A rumor has been floating around that the White House is considering Senator Joe Manchin (D-WV) as a replacement for Secretary of Energy Rick Perry. As incompetent as the Trump administration has been since it took power, this move would be a step in the right direction and a win for the Republican Party.
Politically, it makes perfect sense for a president to nominate a senator from the opposite party if the governor of the state he/she represents is also a member of the president’s party. Such an appointment would appear to the public as a genuine attempt to reach across the aisle while also giving a member of the president’s party a chance to appoint a senator. In this case, Trump would be offering a red state Democrat a Cabinet position, giving West Virginia’s newly Republican governor a chance to appoint a Republican replacement to Manchin’s seat. This strategy isn’t novel, and a few other red state Democrats have been floated around as possible Cabinet nominees for the same reasons; for example, back in December, Heidi Heitkamp (D-ND) was on the list of possible nominees to the Department of Agriculture.
Of course, Trump’s post-election good will—limited as it was—has all but run out. If he wanted to maximize the impact of nominating red state Democrats to Cabinet positions, he should have done so back in January. However, if Manchin indeed gets nominated and accepts the position, it could help advance Trump’s stalling agenda. First, nominating Manchin would likely gain Trump a 53rd Republican senator, expanding the party’s majority in the chamber while also potentially giving him a 50th vote in favor of repealing the Affordable Care Act. A larger majority would also be hugely important for future battles over tax reform, immigration, and infrastructure.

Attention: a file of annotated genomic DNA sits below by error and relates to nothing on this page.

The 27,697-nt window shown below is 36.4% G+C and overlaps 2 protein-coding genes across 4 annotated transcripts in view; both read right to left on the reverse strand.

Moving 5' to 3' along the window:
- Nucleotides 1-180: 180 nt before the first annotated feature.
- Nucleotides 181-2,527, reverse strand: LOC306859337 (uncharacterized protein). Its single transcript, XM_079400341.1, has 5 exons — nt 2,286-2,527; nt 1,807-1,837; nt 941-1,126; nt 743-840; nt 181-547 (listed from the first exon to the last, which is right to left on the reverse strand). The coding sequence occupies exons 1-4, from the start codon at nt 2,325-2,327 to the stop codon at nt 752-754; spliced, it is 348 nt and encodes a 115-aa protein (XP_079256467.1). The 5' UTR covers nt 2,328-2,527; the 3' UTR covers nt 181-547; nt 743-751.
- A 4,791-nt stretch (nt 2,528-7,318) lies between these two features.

Second, Manchin would be a more natural fit for the Department of Energy than Rick Perry, who back in 2011 promised to eliminate the department if elected president. Manchin has been a member of the Senate Energy and Natural Resources Committee since his election in 2010 and also hails from coal country, which would give him more expertise to enact Trump’s agenda than Perry, whose bachelor’s degree in animal science hardly makes him qualified. Trump could instead move Perry to the Department of Homeland Security, where his Air Force background could be put to better use.
I’m unsure about how valid these rumors are, but even if they’re true, there’s no guarantee Manchin would agree to take the job. Aware of the repercussions for his party, reputation, and the more controversial elements of Trump’s legislative agenda, he might be motivated to turn it down. Becoming a member of the Trump administration would make him the most reviled Democrat in America, especially if his joining the administration were the difference between passage and failure of a GOP healthcare bill. Then again, accepting the offer would mean he’d no longer be faced with a difficult 2018 reelection campaign that would feature challengers from the both progressive left and the populist right.
At any rate, this would be a strategic move for a very un-strategic president. I doubt it would seriously turn around Trump’s dumpster fire of a presidency, but a win is still a win, no matter how small.